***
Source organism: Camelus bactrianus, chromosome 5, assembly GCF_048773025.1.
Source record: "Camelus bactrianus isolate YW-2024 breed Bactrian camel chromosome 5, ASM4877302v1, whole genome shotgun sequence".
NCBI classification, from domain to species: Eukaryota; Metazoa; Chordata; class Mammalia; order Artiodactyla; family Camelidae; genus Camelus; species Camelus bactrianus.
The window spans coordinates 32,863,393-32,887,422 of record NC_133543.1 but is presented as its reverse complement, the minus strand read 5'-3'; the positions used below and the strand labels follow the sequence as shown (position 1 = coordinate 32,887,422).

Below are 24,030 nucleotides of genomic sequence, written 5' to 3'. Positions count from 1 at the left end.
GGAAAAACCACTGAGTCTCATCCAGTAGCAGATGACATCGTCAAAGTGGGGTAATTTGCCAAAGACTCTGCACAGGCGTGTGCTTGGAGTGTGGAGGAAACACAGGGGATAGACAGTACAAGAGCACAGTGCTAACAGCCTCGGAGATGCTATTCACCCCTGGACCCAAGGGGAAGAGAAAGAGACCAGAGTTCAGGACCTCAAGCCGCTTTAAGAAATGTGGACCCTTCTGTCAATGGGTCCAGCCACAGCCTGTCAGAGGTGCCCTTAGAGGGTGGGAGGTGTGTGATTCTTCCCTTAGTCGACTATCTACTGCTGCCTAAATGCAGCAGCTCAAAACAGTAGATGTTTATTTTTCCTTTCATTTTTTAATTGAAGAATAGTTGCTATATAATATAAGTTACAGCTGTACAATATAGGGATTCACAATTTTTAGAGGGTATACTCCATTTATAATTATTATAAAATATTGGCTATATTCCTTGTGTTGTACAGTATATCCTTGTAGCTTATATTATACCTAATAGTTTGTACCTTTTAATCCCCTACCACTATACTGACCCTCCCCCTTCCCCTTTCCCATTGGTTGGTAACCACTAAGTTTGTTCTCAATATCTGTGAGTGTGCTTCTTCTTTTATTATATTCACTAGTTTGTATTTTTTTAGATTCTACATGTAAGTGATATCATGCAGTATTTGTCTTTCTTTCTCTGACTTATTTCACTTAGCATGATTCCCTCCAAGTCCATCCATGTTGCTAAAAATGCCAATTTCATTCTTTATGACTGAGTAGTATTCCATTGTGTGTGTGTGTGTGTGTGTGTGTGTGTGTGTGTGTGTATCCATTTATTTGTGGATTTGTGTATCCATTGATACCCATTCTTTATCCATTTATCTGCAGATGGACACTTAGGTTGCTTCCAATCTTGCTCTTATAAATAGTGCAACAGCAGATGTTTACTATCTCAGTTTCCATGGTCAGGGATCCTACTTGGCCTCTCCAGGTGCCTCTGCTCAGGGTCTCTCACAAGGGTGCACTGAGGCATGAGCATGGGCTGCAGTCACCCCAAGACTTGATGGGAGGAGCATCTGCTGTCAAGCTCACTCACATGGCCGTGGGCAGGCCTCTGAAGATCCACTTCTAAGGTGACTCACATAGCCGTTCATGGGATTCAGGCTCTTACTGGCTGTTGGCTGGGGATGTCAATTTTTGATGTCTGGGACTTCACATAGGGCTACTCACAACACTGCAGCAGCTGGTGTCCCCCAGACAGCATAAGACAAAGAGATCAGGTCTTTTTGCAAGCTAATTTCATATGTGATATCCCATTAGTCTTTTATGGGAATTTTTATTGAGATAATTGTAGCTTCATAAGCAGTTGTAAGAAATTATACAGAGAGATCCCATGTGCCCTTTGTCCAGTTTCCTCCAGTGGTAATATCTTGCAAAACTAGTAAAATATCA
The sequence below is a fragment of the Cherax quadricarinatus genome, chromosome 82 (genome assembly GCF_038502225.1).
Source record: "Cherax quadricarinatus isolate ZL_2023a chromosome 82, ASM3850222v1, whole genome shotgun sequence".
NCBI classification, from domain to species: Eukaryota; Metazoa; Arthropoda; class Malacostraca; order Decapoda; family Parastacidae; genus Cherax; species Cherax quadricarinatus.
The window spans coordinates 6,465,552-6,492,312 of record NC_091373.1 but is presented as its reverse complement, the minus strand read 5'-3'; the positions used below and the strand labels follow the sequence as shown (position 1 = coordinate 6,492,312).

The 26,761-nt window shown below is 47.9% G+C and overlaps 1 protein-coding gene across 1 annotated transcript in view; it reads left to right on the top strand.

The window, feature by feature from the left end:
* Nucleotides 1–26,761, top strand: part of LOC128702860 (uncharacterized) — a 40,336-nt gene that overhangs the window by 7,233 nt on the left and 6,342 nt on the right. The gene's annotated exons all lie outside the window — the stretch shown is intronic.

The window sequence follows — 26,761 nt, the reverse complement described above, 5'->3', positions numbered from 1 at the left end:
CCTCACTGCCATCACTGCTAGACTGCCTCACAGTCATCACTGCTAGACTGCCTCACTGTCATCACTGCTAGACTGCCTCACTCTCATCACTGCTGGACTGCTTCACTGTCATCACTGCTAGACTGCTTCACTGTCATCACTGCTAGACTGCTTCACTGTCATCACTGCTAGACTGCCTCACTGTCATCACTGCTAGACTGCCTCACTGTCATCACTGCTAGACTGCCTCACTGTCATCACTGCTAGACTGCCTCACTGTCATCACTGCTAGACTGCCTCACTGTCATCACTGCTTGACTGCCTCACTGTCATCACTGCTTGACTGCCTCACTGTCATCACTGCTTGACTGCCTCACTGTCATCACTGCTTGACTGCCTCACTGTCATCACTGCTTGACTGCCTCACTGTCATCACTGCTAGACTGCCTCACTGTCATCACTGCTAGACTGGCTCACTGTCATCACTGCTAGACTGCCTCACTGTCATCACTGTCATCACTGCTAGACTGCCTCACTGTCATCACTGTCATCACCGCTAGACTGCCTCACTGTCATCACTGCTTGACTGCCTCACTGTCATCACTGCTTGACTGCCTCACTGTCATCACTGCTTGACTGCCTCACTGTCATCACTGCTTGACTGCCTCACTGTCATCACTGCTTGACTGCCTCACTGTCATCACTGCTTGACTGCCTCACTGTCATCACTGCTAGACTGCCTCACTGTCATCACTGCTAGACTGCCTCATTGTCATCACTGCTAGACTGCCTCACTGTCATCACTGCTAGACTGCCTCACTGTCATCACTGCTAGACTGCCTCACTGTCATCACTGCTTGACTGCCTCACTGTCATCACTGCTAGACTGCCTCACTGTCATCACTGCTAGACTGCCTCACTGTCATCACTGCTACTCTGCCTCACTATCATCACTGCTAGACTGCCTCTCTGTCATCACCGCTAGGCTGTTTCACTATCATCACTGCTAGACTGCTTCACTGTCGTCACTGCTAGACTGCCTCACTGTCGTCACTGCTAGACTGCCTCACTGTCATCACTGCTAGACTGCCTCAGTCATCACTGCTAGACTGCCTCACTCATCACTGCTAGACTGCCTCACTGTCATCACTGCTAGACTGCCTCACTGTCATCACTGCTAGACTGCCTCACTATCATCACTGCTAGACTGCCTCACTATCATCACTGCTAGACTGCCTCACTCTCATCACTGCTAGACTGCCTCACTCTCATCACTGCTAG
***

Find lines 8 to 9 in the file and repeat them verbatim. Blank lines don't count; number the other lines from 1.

Source record: "Cherax quadricarinatus isolate ZL_2023a chromosome 82, ASM3850222v1, whole genome shotgun sequence".
NCBI classification, from domain to species: Eukaryota; Metazoa; Arthropoda; class Malacostraca; order Decapoda; family Parastacidae; genus Cherax; species Cherax quadricarinatus.